Crowdsourcing is a popular technique to collect large amounts of human-generated labels, such as relevance judgments used to create information retrieval (IR) evaluation collections. Previous research has shown how collecting high quality labels from a crowdsourcing platform can be challenging. Existing quality assurance techniques focus on answer aggregation or on the use of gold questions where ground-truth data allows to check for the quality of the responses. In this paper, we present qualitative and quantitative results, revealing how different crowd workers adopt different work strategies to complete relevance judgment tasks efficiently and their consequent impact on quality. We delve into the techniques and tools that highly experienced crowd workers use to be more efficient in completing crowdsourcing micro-tasks. To this end, we use both qualitative results from worker interviews and surveys, as well as the results of a data-driven study of behavioral log data (i.e., clicks, keystrokes and keyboard shortcuts) collected from crowd workers performing relevance judgment tasks. Our results highlight the presence of frequently used shortcut patterns that can speed-up task completion, thus increasing the hourly wage of efficient workers. We observe how crowd work experiences result in different types of working strategies, productivity levels, quality and diversity of the crowdsourced judgments.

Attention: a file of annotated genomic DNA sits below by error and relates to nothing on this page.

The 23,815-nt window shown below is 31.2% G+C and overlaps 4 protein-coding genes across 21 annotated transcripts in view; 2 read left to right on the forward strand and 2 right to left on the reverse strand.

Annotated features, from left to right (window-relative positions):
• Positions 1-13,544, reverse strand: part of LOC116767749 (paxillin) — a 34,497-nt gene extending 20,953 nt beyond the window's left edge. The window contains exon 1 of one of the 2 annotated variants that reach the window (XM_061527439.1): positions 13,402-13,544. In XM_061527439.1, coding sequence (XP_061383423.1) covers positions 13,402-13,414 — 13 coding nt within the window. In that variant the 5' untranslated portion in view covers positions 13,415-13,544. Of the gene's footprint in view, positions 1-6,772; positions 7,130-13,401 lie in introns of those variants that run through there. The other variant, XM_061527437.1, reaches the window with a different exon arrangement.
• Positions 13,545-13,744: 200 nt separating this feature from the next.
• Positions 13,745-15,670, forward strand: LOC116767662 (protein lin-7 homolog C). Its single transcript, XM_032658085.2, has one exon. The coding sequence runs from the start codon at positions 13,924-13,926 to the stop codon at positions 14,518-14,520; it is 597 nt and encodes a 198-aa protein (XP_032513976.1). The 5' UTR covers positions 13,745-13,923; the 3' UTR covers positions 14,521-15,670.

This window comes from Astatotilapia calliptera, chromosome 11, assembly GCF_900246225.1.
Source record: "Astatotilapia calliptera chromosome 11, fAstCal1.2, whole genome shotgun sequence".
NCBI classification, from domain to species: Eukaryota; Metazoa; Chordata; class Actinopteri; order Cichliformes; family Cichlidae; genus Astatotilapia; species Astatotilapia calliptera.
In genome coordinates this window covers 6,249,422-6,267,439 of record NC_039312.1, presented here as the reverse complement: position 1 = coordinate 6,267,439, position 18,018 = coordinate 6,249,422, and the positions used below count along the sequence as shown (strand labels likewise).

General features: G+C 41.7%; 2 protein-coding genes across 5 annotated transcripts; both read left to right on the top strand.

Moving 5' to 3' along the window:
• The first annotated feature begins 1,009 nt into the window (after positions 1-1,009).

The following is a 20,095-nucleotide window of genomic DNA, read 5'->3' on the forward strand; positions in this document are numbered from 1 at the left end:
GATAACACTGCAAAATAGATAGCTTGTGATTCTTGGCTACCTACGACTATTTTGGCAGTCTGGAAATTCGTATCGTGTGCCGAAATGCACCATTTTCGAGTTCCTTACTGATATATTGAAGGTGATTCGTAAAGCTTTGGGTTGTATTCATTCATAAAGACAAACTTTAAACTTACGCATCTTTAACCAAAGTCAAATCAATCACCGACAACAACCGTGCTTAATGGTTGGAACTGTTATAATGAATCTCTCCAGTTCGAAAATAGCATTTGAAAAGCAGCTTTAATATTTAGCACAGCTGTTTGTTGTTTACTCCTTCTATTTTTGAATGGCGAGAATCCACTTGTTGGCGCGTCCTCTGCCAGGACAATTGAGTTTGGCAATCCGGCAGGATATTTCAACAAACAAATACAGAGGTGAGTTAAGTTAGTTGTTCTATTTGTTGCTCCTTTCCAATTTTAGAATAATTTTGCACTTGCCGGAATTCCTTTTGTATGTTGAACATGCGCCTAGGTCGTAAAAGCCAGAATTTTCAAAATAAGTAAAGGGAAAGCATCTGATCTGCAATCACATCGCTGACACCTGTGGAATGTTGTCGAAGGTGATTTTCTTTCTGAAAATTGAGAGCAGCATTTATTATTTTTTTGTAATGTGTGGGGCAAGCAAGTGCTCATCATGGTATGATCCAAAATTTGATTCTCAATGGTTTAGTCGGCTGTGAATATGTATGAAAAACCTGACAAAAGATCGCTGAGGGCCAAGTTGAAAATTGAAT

Crowd worker strategies in relevance judgment tasks

Maddalena Eddy;Roitero Kevin;Demartini Gianluca
2020

Abstract

Crowdsourcing is a popular technique to collect large amounts of human-generated labels, such as relevance judgments used to create information retrieval (IR) evaluation collections. Previous research has shown how collecting high quality labels from a crowdsourcing platform can be challenging. Existing quality assurance techniques focus on answer aggregation or on the use of gold questions where ground-truth data allows to check for the quality of the responses. In this paper, we present qualitative and quantitative results, revealing how different crowd workers adopt different work strategies to complete relevance judgment tasks efficiently and their consequent impact on quality. We delve into the techniques and tools that highly experienced crowd workers use to be more efficient in completing crowdsourcing micro-tasks. To this end, we use both qualitative results from worker interviews and surveys, as well as the results of a data-driven study of behavioral log data (i.e., clicks, keystrokes and keyboard shortcuts) collected from crowd workers performing relevance judgment tasks. Our results highlight the presence of frequently used shortcut patterns that can speed-up task completion, thus increasing the hourly wage of efficient workers. We observe how crowd work experiences result in different types of working strategies, productivity levels, quality and diversity of the crowdsourced judgments.
9781450368223
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Utilizza questo identificativo per citare o creare un link a questo documento: http://hdl.handle.net/11390/1212332
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